Back at the Ritchie household Dr. Taylor is telling his friend he doesn't believe any of this selective-power-failure stuff, and without hearing news reports of that happening, I guess I wouldn't believe it either. Two stopped clocks and a car stalling out don't exactly add up to a world-threatening power exerting its influence and that's all the Taylors have seen so far. In a way, Zontar making sure his Renfield is comfortable works against Keith's plausibility. Keith says he's not just Zontar's first underling on Earth, but that he was the one who first contacted Venus (which I don't think is too terribly likely). Keith thinks that mankind is too stupid to trust and too dangerous to leave alone; Zontar will be able to save humanity from its own worst impulses and bring about an era of peace and plenty for everyone.

Dr. Taylor says anyone offering that much for nothing might not be inherently trustworthy, and asks for a ride back to the lab so he can do some science. Keith won't drive him there because it's a waste of time going to a lab where none of the equipment is going to function, but is polite enough to drive Curt and Ann back home. Martha tries none-too-gently to break it to her husband that Dr. Taylor still doesn't believe any of this Zontar nonsense and Keith says that she really needs to get with the program before Zontar gets mad. Then he talks to the Venusian on his Space Radio and sets Dr. Taylor up for a meeting with an injectopod, warning Zontar that the scientist is hard-headed and they might need an extra-strength brain parasite to take him over. But it'll be worth it to have such a top-notch scientist under Zontar's influence.

The General comes back to Mission Control and tells the two gate guards that he's the new commander of the Jackson area, which is under martial law. I don't know how much two dudes with rifles that won't shoot (Zontar presumably can prevent the gunpowder from burning if he can stop a hand-cranked generator from providing power) are going to do, or even how the general is supposed to give orders to anyone if he's limited to the technology of yelling to get information out. He tells the gate guards that they'll be abandoning the facility and carrying stuff off to a new location via a forced march. That's going to make him popular with the boys.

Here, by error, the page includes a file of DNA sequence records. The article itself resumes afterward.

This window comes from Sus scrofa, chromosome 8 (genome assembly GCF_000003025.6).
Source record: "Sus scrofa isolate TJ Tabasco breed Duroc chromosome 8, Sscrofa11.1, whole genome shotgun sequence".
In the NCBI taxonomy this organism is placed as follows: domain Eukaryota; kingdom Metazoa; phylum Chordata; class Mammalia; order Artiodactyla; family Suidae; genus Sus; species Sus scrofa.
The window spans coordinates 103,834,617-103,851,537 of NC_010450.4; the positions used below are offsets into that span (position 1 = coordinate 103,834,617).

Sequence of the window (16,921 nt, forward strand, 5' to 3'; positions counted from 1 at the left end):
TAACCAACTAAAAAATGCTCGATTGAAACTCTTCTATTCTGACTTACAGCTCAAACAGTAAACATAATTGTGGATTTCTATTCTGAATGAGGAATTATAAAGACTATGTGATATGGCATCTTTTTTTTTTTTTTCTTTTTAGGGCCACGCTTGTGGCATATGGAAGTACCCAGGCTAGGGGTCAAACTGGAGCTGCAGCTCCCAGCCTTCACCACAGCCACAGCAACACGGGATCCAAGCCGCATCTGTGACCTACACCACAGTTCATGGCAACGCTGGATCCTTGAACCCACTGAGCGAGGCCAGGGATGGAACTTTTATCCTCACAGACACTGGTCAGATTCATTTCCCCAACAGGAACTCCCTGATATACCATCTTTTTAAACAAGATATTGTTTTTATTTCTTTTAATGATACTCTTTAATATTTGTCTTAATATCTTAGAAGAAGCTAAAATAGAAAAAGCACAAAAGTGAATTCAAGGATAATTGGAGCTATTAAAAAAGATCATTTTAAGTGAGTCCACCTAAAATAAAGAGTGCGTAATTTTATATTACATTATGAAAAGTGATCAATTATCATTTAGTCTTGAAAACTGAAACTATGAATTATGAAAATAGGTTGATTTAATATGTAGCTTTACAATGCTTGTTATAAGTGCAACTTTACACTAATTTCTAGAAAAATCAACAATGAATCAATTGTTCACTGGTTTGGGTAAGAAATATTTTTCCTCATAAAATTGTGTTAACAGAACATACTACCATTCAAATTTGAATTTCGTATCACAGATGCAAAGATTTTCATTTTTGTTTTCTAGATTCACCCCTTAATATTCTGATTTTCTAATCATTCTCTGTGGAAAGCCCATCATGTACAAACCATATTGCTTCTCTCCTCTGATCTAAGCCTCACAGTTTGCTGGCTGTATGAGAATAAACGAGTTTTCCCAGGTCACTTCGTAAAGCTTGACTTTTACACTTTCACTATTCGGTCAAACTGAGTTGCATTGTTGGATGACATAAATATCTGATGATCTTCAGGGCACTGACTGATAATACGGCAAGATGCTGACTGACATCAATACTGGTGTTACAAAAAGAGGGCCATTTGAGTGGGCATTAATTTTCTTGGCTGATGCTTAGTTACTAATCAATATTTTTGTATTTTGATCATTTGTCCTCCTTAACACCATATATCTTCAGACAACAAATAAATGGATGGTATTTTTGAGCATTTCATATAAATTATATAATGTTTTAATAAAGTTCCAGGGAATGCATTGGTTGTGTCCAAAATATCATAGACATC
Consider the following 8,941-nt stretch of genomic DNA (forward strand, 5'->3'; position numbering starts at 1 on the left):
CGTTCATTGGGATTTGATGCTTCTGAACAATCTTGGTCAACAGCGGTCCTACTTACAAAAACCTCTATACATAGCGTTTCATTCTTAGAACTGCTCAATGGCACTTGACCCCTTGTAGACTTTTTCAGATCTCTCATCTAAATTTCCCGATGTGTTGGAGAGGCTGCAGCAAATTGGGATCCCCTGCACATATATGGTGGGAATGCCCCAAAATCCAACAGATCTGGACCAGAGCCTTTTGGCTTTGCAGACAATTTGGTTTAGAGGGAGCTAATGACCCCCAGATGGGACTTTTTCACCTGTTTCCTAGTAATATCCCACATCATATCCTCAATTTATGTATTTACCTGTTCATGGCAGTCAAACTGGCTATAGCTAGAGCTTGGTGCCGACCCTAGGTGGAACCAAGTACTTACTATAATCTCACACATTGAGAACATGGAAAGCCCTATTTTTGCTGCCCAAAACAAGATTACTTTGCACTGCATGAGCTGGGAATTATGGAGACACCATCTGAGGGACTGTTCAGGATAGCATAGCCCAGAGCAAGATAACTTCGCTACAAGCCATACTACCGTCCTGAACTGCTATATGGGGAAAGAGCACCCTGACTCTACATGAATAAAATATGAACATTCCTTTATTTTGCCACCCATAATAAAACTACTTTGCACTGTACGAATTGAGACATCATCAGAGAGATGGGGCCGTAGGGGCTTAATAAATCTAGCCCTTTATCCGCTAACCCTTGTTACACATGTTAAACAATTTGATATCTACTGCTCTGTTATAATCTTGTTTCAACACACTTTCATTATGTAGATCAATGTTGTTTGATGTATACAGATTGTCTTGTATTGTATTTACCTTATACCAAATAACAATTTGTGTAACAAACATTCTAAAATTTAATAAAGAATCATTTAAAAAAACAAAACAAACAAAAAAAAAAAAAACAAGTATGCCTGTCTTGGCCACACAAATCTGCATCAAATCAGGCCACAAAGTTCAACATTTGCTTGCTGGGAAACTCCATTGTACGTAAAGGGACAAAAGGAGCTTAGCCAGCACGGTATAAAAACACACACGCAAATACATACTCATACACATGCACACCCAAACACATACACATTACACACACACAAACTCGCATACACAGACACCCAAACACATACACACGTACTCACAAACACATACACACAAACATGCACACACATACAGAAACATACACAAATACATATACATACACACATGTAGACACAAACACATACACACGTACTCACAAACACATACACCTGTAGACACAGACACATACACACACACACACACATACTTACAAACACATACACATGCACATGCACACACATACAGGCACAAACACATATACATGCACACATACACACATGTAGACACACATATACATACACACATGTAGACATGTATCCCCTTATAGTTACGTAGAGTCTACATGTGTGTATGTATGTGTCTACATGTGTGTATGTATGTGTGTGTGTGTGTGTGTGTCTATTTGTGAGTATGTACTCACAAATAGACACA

When the general gets into the computer room he tells the scientists that there's a Communist uprising in Jackson, Texas and that it's some kind of Soviet superweapon that has prevented anything electronic from working. The general says there's a special courier that got to him since the phones and radios are down, and that all four of the scientists on staff will be confined to the base (andwon't even be allowed to leave the computer room!) until the emergency passes. For their own good, of course. Can't have Soviets taking advantage of their cleverness. Or letting them go to the bathroom, I guess.

At the Taylor place, nothing works--the phone's dead and the lamps don't work. Curt thinks that Keith is still talking nonsense with this Zontar stuff, and that just because their car stalled out doesn't mean there's an alien from Venus that turned off their refrigerator. He's honestly got a point. And hey, speaking of Keith, he's talking to Zontar again and finding out that there's going to be a twelve-hour delay before Zontar can grow eight more lobsterbats to go bite people and turn them into his mind slaves. So Keith's job is to hang out by the Space Radio and wait for further instructions. Meanwhile, everyone's trying to leave Jackson on foot (an excuse for more crowds-running-around footage). Fire engine sirens and bells play out over the footage, which might mean Zontar missed a spot or that Larry Buchanan doesn't know what he's doing. Curt tries to find out what's happening from a panicky guy running past but that guy would rather flee than explain.